88
      Sunday
      87 / 66
      Monday
      86 / 62
      Tuesday
      80 / 61

      UGA Pres. returns homes to Albany

      Michael Adams

      "We're fighting the same battles that a lot of people are fighting, a lot of families are fighting," said Michael Adams. "It's been an especially tough 3 year period."

      That was part of the message University of Georgia President Michael Adams delivered to the Albany Rotary Club on Thursday.

      UGA is a billion and a half dollar per year operation with over 10,000 employees and nearly 35,000 students.

      But size has not shielded it from a state government looking to save money wherever it can.

      "The University's budget has been cut by about 100 million dollars a year in just the last year or so," said Vic Sullivan, President of the UGA Alumni Association.

      Those cuts make it difficult to compete at the highest level of academics both in terms of students and faculty.

      "We've had to depend more on parents and students," said Adams. "Tuition has gone up. Gifts. Outside research support. We're doing what everyone's doing â" scraping for resources."

      Dr. Adams' speech at Doublegate focused on the University of Georgia's history and financial future. But anytime you talk UGA, it's impossible not to talk UGA football.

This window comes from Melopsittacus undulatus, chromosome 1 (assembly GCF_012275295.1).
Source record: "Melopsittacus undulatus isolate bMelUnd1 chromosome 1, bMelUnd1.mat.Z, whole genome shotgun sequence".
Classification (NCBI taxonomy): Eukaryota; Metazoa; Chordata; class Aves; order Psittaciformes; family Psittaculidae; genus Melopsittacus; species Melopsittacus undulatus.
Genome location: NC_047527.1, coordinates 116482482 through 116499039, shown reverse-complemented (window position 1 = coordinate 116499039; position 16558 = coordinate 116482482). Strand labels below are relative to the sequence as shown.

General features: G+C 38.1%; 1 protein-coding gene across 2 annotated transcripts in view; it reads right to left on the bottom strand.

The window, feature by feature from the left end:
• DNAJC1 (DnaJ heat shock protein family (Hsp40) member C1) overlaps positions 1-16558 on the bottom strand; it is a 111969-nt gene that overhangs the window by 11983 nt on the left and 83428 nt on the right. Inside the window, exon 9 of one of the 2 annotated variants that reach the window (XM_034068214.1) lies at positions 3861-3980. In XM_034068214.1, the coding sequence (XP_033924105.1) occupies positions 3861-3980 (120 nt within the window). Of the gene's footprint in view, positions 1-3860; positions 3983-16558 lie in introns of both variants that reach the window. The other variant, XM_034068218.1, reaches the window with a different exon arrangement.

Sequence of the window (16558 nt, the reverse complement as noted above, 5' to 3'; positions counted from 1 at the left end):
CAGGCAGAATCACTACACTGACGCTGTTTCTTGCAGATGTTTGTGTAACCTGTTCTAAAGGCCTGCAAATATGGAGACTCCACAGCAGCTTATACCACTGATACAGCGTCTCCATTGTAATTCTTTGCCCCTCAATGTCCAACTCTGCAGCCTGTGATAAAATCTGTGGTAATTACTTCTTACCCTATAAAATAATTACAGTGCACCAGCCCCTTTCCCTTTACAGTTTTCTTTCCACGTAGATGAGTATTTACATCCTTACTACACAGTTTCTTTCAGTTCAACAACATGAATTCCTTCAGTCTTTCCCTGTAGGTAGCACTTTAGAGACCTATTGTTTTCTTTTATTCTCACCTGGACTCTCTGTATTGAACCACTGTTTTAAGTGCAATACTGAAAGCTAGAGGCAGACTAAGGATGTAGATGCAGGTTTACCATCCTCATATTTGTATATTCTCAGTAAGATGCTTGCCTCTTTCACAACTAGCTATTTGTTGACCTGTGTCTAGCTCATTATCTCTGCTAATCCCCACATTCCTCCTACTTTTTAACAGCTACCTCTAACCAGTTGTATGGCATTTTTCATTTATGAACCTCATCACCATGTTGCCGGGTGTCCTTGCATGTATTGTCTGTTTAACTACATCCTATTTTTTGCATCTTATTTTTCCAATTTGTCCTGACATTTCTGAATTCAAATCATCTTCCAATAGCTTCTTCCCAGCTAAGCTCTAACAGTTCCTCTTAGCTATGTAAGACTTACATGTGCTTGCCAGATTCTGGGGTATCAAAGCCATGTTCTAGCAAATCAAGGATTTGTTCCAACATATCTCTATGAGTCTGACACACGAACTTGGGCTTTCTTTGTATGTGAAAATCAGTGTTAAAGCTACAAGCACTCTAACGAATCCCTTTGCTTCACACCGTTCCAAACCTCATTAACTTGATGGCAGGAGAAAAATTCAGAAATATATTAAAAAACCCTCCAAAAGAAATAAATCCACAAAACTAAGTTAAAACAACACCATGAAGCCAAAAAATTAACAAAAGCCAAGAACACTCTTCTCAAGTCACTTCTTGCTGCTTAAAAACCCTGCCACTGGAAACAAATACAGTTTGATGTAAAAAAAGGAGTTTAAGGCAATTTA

It's been an especially tough year for the Dawgs and their fans, starting with the firing of Athletic Director Damon Evans and a team with double the number of arrests, 11, than wins, 5.

      "Virtually every team in the conference in the 14 years in the conference in the 14 years I've been here has had a down year," said Adams. "Remember that 99% of our students and our student athletes â" who number almost 600 â" are everyday doing exactly what they should be doing."

      Alumni Debbie Finney has two daughters that are also UGA graduates and thinks all students should be expected to make a certain amount of mistakes.

      "That's part of growing up and going off to college is learning how to do it on your own because someday, we all have to get to that point," said Finney.

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